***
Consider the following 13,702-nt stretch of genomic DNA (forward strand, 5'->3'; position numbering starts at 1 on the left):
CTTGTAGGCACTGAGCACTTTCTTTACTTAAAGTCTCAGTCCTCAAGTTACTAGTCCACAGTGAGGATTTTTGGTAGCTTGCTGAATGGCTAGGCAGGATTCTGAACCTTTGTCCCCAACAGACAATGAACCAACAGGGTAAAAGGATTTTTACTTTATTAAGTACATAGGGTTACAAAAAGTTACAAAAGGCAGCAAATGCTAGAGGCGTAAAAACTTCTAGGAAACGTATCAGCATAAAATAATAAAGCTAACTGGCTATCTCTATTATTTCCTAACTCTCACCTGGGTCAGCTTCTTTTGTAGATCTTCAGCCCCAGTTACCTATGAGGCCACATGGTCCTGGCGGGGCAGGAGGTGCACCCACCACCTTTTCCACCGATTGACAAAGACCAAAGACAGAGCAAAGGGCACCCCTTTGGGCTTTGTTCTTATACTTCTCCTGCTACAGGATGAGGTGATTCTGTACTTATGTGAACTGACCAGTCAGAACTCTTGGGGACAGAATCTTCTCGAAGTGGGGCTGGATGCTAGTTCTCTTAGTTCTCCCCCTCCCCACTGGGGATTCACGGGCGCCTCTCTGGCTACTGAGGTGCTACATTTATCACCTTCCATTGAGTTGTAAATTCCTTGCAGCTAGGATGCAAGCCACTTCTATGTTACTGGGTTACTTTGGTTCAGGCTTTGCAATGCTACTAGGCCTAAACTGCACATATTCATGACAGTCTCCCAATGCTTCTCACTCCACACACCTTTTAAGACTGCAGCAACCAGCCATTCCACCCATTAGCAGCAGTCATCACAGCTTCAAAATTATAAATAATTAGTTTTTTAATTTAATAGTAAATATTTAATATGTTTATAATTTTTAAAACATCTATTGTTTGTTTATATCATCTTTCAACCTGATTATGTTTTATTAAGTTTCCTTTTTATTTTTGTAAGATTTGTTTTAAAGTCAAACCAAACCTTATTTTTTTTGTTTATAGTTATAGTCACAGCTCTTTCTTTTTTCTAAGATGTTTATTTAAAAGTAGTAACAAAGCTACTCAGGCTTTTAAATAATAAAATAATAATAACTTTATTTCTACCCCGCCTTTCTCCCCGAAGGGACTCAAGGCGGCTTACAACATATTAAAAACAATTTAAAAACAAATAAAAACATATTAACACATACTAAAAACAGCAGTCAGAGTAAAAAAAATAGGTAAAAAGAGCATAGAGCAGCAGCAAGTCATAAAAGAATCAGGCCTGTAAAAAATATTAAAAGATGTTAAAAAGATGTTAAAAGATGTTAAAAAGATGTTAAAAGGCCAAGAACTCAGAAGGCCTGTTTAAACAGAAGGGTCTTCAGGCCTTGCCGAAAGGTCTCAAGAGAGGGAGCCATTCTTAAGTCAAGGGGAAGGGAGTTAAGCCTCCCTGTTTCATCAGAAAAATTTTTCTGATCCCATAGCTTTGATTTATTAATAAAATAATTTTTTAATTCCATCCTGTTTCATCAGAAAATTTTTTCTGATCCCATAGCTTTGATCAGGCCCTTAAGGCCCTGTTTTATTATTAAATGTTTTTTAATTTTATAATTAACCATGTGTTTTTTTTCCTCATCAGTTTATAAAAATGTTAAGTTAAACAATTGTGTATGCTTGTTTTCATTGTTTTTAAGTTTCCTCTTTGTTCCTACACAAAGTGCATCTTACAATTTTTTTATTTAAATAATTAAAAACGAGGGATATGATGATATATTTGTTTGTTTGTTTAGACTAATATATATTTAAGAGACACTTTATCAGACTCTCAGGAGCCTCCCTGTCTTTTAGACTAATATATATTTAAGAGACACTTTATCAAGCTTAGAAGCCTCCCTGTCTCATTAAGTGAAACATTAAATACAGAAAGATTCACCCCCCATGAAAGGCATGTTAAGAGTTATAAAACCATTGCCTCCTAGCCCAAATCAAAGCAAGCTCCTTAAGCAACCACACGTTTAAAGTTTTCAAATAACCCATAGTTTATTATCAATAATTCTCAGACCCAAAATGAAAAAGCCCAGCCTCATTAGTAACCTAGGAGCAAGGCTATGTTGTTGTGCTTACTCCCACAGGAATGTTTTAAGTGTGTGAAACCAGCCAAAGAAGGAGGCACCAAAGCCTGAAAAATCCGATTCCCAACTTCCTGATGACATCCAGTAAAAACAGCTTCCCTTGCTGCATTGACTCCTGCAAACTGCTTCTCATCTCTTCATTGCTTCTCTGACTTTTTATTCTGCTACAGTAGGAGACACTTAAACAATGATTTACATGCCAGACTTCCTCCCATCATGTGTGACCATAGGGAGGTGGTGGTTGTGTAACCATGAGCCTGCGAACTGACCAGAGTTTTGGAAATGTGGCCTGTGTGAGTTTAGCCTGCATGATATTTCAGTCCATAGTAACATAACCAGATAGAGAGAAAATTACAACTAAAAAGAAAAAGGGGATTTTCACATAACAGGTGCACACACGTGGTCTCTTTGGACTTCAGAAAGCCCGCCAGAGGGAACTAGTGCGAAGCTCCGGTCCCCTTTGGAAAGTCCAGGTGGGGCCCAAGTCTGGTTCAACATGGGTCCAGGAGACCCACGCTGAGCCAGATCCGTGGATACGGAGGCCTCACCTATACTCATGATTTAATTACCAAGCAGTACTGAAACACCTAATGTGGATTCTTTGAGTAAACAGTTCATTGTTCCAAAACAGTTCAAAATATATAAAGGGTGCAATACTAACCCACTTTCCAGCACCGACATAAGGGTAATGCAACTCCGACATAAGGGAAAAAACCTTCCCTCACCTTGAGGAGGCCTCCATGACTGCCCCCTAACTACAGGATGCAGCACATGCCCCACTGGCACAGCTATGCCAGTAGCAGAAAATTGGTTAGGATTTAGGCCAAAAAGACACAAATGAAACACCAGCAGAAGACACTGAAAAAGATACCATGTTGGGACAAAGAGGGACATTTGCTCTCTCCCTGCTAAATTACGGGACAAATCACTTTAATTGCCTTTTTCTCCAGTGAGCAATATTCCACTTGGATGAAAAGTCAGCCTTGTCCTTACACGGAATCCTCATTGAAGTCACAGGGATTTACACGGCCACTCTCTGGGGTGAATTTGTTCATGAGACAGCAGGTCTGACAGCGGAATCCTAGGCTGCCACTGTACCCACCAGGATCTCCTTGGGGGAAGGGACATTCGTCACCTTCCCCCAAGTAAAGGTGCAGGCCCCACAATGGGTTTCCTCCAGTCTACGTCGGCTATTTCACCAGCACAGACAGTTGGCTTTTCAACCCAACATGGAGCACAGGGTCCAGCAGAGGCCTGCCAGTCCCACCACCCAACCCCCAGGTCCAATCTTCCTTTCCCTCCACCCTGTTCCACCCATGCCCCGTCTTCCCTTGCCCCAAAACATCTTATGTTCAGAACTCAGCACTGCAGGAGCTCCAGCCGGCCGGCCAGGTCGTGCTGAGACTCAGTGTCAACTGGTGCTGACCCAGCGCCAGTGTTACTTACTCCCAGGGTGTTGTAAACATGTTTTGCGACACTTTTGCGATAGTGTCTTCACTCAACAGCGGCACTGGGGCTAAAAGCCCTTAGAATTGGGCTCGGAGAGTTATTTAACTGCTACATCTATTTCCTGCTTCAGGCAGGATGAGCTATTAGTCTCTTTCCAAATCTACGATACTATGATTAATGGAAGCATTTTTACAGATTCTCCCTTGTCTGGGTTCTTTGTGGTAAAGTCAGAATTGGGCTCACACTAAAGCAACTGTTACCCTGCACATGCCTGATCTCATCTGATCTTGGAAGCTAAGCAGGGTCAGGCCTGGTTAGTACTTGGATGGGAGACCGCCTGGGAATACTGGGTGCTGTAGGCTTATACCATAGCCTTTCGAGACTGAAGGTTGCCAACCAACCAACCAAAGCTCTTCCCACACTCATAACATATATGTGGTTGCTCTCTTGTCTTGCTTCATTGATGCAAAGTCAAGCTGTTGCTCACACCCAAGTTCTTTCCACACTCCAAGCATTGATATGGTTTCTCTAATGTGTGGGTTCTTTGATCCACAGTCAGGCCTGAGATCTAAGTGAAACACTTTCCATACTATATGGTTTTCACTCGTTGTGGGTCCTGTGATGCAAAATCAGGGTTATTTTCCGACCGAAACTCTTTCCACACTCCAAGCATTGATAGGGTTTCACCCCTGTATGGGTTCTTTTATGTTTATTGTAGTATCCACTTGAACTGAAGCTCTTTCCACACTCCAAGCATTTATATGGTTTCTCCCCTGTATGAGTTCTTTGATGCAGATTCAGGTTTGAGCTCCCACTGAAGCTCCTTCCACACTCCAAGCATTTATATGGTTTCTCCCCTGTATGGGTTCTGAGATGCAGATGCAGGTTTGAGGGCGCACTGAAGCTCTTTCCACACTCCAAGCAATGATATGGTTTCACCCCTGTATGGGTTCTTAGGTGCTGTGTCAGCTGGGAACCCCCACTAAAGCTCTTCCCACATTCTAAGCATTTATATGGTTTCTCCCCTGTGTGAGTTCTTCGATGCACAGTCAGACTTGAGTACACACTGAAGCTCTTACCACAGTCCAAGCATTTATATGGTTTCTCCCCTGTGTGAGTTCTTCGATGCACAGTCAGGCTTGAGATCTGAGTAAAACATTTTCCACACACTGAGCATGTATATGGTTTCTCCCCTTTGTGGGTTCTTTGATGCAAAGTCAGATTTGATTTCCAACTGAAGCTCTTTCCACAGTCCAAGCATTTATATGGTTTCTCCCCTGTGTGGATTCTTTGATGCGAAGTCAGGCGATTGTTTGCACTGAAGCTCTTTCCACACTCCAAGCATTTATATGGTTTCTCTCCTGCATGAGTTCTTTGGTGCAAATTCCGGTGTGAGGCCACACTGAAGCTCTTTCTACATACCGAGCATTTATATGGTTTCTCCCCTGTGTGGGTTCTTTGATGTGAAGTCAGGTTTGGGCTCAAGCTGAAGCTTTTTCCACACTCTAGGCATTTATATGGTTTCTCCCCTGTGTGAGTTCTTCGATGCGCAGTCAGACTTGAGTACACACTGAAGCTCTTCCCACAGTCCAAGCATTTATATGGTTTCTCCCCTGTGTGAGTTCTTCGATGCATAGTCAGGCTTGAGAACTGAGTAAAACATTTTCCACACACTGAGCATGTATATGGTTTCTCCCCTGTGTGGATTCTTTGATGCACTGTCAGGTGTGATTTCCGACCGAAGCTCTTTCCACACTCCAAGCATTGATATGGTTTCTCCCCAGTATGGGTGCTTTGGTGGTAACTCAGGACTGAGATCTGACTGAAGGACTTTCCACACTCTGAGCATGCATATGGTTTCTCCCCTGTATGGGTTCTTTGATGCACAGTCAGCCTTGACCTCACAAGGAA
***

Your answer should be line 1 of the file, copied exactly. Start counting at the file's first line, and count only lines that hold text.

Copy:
Consider the following 13,702-nt stretch of genomic DNA (forward strand, 5'->3'; position numbering starts at 1 on the left):